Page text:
After the latest high-profile breaches, that changed. Now, new employees get more than an hour of training about security.

But the training doesn't focus on the bank's data.

"We spend the majority of the time helping them understand how to protect their own name, their own social -- everything they need to protect their own personal life," he said.

They learn why they need unique, complex passwords and two-factor authentication.

The idea is to get employees developing good security habits at home, so that those habits follow them to the office.

Another benefit is that employees become more vigilant about security issues in general.

[ 6 essential components for security awareness programs ]

"I've had employees call me and inquire about a process the bank follows or suggest an improvement because they have moved into that security mindset," said Horn-Mitchem.


Almost all the recent high-profile breaches have come down to some employee making a mistake, breaking a security policy. It's often a very simple mistake, such as sharing a password or opening an attachment.

"We can deploy sophisticated technologies, but at the end of the day it comes down to the users," Horn-Mitchem said.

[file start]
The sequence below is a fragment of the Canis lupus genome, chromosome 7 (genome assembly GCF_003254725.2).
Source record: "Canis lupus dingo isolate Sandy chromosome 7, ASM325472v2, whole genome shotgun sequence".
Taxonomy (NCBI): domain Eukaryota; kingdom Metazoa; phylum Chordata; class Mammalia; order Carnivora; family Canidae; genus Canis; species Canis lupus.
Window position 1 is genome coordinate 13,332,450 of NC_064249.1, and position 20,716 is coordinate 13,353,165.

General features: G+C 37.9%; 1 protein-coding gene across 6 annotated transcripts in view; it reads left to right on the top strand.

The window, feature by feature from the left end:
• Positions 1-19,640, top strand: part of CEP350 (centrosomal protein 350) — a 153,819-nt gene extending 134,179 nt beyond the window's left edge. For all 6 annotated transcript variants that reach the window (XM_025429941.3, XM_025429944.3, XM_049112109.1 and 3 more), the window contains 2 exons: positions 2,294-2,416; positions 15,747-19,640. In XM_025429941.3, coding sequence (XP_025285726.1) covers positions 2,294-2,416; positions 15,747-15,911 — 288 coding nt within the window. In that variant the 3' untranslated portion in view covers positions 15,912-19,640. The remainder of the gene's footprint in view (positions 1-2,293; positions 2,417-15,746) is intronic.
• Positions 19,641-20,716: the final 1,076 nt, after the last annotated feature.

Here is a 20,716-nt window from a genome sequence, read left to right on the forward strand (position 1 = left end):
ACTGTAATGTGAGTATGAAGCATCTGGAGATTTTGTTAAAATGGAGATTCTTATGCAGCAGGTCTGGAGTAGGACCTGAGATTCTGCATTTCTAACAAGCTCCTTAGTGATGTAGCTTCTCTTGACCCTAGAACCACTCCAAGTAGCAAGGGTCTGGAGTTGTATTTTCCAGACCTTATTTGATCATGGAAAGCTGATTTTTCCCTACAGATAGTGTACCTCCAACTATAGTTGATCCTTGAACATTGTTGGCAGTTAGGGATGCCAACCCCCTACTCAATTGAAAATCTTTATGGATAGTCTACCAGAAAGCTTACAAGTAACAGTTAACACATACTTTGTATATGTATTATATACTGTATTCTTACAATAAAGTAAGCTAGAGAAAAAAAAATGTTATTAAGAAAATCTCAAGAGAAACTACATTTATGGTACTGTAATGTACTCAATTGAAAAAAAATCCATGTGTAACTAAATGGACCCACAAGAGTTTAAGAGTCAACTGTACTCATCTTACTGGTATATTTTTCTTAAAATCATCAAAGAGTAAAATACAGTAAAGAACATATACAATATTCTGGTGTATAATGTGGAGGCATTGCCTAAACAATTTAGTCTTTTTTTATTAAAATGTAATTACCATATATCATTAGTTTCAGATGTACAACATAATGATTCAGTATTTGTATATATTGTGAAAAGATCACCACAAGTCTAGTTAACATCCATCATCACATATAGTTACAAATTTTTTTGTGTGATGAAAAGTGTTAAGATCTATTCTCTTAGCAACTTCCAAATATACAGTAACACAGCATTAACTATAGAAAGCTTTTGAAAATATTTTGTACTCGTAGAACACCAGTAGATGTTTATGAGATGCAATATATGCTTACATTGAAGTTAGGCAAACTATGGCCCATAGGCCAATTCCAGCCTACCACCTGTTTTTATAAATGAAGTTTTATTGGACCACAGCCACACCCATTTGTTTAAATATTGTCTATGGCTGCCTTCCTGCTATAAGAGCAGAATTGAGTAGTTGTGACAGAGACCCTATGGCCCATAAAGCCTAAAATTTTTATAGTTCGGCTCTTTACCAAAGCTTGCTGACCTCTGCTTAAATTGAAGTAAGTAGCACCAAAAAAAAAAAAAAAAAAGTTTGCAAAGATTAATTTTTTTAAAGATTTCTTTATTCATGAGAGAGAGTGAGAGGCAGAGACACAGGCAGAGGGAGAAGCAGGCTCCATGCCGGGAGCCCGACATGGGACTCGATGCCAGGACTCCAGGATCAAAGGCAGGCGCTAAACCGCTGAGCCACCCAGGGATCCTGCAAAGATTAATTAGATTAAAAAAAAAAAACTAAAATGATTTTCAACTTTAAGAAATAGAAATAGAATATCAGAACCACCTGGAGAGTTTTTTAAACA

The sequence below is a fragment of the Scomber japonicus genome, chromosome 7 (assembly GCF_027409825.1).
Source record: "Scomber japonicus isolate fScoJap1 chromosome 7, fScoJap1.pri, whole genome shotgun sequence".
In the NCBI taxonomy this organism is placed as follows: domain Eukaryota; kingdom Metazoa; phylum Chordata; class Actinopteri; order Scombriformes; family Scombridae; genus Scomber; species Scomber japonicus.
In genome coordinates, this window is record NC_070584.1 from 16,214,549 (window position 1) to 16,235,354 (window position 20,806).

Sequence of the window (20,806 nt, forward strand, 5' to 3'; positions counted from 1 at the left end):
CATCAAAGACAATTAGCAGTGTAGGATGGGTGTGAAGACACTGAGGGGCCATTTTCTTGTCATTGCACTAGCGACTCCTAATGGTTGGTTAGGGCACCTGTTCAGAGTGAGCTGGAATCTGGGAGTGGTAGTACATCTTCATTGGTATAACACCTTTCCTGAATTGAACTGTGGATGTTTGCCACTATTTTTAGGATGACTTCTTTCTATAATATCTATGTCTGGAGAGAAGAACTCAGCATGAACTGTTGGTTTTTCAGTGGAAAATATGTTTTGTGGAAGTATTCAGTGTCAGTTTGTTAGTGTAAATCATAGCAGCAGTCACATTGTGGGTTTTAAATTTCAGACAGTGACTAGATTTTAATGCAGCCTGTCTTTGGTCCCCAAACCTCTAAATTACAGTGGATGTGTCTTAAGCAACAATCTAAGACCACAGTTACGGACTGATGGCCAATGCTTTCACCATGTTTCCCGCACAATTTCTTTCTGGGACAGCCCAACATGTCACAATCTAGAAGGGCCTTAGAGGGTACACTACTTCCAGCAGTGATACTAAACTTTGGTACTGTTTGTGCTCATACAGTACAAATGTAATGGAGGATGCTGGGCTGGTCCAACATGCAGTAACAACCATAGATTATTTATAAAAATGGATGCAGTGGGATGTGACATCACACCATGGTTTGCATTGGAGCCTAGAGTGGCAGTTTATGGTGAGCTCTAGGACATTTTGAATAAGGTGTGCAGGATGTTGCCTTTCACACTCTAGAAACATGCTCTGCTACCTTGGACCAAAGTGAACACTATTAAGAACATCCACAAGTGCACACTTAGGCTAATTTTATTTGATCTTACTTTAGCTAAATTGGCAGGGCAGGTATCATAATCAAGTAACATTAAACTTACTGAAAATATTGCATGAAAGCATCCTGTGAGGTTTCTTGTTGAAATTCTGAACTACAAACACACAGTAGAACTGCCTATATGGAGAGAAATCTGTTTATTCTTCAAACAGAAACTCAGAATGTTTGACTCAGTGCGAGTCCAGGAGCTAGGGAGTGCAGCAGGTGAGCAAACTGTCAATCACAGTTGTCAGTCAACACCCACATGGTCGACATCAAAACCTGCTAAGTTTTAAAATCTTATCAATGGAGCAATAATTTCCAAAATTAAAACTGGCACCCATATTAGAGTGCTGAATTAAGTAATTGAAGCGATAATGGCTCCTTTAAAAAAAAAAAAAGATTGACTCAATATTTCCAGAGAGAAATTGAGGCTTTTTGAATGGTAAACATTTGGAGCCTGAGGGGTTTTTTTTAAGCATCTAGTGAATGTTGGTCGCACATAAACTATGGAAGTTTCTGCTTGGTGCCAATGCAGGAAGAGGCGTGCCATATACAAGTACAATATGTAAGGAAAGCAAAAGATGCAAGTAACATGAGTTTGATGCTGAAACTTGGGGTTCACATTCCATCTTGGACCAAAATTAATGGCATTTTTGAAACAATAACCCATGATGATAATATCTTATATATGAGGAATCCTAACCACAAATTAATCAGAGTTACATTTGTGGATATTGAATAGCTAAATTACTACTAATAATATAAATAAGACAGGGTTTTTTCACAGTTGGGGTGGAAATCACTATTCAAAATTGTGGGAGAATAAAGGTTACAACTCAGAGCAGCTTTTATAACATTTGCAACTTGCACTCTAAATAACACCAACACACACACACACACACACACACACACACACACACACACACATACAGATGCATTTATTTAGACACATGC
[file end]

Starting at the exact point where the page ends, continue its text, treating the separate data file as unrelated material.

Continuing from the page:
In particular, phishing has often played a key role, including in the Sony breach. According to the 2014 Verizon breach report, phishing was a factor in 67 percent of all cyber-espionage breaches, and was the third most-common attack vector in all types of breaches.

Provident stepped up its phishing training campaigns immediately after the Sony breach, and plans to increase the pace even more in 2015.

To get the most impact, the bank sends fake phishing emails to a small number of employees at a time.

"If you send 1,500 people the same email, then as soon as one or two people figure it out, they spread the word," said Horn-Mitchem.

Over time, employees have been getting better at spotting the malicious emails, he said. Not only are the click rates going down, but more employees are reporting the emails to their department.